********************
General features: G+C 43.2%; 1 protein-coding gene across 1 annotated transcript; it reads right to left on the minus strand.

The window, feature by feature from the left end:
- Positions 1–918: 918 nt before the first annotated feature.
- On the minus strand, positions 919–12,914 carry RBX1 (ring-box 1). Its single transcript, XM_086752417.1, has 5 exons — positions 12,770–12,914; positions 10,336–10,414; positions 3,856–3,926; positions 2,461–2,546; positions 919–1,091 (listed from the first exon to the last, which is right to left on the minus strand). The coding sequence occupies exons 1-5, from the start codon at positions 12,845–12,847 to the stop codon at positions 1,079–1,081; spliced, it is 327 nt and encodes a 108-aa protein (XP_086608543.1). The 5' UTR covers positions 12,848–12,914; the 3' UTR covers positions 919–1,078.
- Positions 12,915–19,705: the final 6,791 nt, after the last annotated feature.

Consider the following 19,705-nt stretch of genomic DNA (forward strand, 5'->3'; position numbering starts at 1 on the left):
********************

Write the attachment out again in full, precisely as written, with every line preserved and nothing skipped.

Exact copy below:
General features: G+C 43.2%; 1 protein-coding gene across 1 annotated transcript; it reads right to left on the minus strand.

The window, feature by feature from the left end:
- Positions 1–918: 918 nt before the first annotated feature.
- On the minus strand, positions 919–12,914 carry RBX1 (ring-box 1). Its single transcript, XM_086752417.1, has 5 exons — positions 12,770–12,914; positions 10,336–10,414; positions 3,856–3,926; positions 2,461–2,546; positions 919–1,091 (listed from the first exon to the last, which is right to left on the minus strand). The coding sequence occupies exons 1-5, from the start codon at positions 12,845–12,847 to the stop codon at positions 1,079–1,081; spliced, it is 327 nt and encodes a 108-aa protein (XP_086608543.1). The 5' UTR covers positions 12,848–12,914; the 3' UTR covers positions 919–1,078.
- Positions 12,915–19,705: the final 6,791 nt, after the last annotated feature.

Consider the following 19,705-nt stretch of genomic DNA (forward strand, 5'->3'; position numbering starts at 1 on the left):